The wheels on the international bandwagon rarely stop rolling for long: the post-World Cup 2011 era has barely started, yet we are already thinking of the 15 matches that will make up the 2012 Six Nations Championship. There is always a nagging feeling that because of the imbalance of fixtures – some countries play three games at home, others only two – the outcome will not be a definitive reflection of the strengths of the teams involved. There will be no doubting the level of passion, however. Apart from the unexpected, the one thing we can safely expect is complete, no-holds-barred commitment.
Unpredictability is the watchword when it comes to the Six Nations and there is no compelling reason to think things will go entirely the way of the formbook this time round. I don't believe there is a truly outstanding side going into the competition, although if we take seriously the litmus test of the Heineken Cup – the closest the clubs, regions and provinces get to international intensity – it is reasonable to surmise that France and Ireland begin proceedings in the driving seat. This is always a risky approach, though. Heineken Cup indicators have proved nonsensical in the past.
World Cup events should have been consigned to the memory bank marked "distant" by now: those looking back at the top level of the game tend not to see rivals overtaking them at high speed. Yet it is apparent that the things that happened in New Zealand have had a significant knock-on effect pretty much everywhere, be it in terms of coaching set-ups, playing squads or levels of expectation. Certainly, captains and coaches have constantly referred to the World Cup during the preamble to this weekend's opening round of matches.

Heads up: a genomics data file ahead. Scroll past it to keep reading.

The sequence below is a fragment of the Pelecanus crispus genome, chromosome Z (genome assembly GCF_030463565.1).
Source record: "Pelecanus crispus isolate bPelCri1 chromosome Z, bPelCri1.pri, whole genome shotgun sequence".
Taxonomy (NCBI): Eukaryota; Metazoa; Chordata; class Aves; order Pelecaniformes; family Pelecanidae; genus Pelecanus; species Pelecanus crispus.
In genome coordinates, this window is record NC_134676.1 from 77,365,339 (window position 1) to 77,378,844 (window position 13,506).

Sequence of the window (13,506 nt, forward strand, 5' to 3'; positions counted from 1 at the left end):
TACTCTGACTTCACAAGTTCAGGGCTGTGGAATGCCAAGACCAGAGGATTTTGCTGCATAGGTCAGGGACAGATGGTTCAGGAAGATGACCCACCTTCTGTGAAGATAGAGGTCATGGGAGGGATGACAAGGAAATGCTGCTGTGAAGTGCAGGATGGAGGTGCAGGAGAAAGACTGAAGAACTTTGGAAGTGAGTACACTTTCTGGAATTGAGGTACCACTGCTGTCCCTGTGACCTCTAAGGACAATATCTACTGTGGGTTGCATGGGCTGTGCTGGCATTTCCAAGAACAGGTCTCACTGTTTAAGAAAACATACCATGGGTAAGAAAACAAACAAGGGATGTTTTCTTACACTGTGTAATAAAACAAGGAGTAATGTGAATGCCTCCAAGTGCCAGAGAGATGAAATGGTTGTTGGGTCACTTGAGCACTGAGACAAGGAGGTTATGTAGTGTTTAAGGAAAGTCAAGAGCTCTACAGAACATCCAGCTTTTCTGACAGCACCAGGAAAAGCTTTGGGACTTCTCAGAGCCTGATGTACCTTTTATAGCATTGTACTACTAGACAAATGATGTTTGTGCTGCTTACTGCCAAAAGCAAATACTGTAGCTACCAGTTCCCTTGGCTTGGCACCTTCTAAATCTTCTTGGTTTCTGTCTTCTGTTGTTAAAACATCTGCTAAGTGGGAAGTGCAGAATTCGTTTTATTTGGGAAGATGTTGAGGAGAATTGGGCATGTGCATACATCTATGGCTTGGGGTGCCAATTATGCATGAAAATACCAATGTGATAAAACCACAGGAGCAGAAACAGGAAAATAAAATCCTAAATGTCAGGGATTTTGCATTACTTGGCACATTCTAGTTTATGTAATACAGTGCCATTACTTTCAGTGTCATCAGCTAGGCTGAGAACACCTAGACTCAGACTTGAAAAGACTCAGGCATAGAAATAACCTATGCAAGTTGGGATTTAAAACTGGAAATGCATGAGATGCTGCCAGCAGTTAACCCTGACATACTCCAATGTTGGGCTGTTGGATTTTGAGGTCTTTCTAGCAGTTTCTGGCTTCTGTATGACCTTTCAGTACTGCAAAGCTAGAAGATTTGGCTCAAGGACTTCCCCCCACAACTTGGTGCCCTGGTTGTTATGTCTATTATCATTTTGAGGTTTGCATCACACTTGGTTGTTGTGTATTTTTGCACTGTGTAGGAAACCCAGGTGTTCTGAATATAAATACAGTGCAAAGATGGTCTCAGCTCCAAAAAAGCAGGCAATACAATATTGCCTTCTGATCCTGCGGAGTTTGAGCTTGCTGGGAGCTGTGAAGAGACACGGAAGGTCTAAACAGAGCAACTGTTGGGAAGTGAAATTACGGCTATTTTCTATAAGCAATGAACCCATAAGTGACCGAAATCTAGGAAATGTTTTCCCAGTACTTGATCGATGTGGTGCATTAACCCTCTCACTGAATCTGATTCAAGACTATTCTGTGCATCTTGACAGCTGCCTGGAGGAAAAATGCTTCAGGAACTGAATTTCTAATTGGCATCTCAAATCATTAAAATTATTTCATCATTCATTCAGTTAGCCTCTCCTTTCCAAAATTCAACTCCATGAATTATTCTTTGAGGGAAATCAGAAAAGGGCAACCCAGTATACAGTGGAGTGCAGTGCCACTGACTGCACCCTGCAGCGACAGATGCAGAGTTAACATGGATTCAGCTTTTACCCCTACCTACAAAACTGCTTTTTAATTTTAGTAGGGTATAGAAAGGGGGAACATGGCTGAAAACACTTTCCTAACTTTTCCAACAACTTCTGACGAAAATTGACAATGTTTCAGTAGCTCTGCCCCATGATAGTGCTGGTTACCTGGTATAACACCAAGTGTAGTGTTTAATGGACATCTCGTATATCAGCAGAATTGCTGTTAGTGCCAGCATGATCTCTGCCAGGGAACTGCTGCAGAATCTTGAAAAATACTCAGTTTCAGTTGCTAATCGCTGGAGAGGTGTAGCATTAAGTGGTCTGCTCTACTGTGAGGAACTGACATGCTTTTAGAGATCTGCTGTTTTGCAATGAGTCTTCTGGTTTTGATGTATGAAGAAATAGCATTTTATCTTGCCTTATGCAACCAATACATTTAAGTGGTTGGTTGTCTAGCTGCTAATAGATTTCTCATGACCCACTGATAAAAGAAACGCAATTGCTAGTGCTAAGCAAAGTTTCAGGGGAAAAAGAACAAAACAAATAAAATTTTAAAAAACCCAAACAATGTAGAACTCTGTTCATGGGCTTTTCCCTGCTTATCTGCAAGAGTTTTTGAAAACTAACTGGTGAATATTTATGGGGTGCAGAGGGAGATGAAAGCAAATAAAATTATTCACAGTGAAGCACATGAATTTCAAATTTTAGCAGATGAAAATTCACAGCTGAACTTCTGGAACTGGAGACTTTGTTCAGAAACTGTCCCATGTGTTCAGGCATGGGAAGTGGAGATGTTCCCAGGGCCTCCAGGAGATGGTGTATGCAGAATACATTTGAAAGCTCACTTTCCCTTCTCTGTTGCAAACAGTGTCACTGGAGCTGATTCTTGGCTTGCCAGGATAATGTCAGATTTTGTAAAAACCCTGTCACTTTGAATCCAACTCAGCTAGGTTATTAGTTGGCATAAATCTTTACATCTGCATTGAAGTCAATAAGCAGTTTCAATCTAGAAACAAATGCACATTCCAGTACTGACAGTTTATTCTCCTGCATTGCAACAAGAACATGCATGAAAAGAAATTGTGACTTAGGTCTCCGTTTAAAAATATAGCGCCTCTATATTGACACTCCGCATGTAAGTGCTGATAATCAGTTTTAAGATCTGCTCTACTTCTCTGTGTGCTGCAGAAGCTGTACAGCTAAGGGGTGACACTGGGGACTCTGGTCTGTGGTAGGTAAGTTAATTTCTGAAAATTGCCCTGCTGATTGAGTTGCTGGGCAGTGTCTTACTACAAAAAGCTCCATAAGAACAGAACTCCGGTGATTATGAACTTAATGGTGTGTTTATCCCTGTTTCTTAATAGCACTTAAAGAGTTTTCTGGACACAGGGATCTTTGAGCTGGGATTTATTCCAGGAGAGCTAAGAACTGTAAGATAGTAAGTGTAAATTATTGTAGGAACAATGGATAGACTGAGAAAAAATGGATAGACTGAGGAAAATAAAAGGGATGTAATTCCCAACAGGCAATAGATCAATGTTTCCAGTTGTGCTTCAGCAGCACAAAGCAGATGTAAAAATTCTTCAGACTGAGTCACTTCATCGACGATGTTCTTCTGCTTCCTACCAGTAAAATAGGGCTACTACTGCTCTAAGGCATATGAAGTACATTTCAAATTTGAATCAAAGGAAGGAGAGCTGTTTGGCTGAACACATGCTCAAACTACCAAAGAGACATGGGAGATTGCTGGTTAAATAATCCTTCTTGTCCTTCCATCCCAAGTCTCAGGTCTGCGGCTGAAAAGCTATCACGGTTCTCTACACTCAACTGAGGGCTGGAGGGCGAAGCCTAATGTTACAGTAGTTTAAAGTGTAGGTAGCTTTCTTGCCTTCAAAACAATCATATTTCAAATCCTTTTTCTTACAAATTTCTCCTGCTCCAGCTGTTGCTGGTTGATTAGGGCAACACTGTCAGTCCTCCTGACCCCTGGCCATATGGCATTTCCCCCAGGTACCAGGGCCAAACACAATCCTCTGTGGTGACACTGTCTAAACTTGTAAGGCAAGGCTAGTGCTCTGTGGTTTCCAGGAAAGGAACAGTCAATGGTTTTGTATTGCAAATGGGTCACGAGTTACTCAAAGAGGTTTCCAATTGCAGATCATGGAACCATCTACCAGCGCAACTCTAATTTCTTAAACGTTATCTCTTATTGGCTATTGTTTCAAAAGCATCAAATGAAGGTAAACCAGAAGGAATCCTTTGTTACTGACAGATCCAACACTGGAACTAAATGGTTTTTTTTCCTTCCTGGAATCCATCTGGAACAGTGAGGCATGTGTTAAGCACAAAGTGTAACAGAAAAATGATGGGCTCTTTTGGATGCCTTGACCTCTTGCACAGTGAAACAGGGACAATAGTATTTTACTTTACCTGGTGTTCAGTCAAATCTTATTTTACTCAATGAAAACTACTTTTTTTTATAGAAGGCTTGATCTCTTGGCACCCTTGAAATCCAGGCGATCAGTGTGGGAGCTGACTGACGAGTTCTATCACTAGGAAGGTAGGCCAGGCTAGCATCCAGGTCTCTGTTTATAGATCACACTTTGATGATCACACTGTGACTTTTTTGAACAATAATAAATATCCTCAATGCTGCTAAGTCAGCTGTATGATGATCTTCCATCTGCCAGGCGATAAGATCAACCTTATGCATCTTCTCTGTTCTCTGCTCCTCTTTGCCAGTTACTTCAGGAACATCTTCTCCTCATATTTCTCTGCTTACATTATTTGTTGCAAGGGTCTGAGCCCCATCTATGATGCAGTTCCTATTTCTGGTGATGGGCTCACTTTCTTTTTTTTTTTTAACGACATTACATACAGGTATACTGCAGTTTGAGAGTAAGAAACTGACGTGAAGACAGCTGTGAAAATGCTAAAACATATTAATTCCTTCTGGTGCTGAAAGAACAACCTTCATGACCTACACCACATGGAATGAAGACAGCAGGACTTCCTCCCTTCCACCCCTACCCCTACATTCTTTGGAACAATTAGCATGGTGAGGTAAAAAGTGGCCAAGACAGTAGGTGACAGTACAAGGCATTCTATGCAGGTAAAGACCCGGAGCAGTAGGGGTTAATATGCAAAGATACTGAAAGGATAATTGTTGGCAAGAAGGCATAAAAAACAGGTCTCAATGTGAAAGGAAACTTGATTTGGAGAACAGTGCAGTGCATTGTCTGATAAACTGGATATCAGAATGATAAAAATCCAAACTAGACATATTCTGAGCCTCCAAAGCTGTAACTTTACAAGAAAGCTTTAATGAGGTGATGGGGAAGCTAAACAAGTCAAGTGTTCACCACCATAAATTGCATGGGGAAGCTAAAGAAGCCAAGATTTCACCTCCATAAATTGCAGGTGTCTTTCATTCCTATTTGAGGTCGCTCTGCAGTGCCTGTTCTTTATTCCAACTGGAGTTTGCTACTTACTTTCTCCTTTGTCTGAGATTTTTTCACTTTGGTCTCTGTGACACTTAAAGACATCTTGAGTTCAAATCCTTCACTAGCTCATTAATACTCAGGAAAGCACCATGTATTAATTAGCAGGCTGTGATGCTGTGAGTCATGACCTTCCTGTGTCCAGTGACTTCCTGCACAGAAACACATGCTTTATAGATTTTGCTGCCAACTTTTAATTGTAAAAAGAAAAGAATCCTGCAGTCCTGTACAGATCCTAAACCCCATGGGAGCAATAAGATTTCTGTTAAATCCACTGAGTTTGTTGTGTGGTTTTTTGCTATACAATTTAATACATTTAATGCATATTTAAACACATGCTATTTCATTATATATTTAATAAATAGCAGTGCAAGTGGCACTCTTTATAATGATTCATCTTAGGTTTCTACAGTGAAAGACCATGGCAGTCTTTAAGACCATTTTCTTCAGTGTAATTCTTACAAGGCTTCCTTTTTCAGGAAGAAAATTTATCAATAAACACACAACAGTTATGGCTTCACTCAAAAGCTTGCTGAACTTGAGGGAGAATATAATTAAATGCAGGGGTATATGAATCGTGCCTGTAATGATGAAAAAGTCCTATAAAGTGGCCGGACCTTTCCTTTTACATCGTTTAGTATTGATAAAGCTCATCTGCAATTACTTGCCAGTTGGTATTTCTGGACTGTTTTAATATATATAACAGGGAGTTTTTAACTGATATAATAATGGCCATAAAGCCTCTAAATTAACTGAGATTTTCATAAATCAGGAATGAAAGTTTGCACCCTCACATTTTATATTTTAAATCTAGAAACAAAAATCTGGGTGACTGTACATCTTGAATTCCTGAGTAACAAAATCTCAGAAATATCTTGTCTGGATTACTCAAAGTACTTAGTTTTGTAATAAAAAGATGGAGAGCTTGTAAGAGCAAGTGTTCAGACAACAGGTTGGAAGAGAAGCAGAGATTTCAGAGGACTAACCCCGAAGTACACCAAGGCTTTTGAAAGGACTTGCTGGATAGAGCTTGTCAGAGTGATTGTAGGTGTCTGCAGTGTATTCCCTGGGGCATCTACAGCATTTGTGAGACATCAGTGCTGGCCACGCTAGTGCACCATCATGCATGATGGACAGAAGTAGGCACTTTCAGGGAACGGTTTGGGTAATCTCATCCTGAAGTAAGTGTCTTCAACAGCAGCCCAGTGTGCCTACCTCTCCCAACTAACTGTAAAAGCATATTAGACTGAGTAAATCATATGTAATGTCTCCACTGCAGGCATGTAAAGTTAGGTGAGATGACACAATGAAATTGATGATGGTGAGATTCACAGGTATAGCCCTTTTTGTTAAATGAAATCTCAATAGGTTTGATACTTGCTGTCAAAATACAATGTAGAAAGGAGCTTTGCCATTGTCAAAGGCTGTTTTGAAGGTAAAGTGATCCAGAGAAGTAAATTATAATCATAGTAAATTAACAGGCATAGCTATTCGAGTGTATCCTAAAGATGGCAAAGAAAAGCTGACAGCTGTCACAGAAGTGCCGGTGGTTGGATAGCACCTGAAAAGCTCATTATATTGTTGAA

Personnel-wise, the three Celtic nations are closest to "same old, same old" status (this is not a criticism of Declan Kidney, Andy Robinson and Warren Gatland as coaches of Ireland, Scotland and Wales. I have great respect for each of them). The remaining countries are more obviously taking steps into the great unknown, with new people on the payroll and different tactical approaches being developed as a matter of urgency.
Time is one thing rarely granted to anyone in this age of instant gratification, so in the countries where there has been major upheaval – England, France, Italy – ambitious coaches are up against the clock in attempting to work out the best way of moving forward, of deciding on new shapes and structures and getting things bedded down. This is not a straightforward task. I know this from personal experience.
It will be fascinating to see to what extent playing styles reflect the rugby played by the leading domestic sides of the various nations. In a country like Ireland, where the governing body has a large degree of control over the comings and goings of the players, there is more likely to be a homogeneous approach. There again, top coaches invariably enjoy being a little idiosyncratic: it is always fun to fly in the face of perceived logic and undermine commonly held assumptions about national rugby characteristics. Not that it is an easy job dragging people down a different route. I know this from experience, too.
All this adds to the glorious uncertainty of a competition that offers only one guarantee: that at some point over its course, a trapdoor will open and swallow up an unwary team. Factor in the impact of pure luck – not to mention the refereeing foibles that inevitably play some part in the drama – and you begin to wonder why anyone ever considers gambling a penny.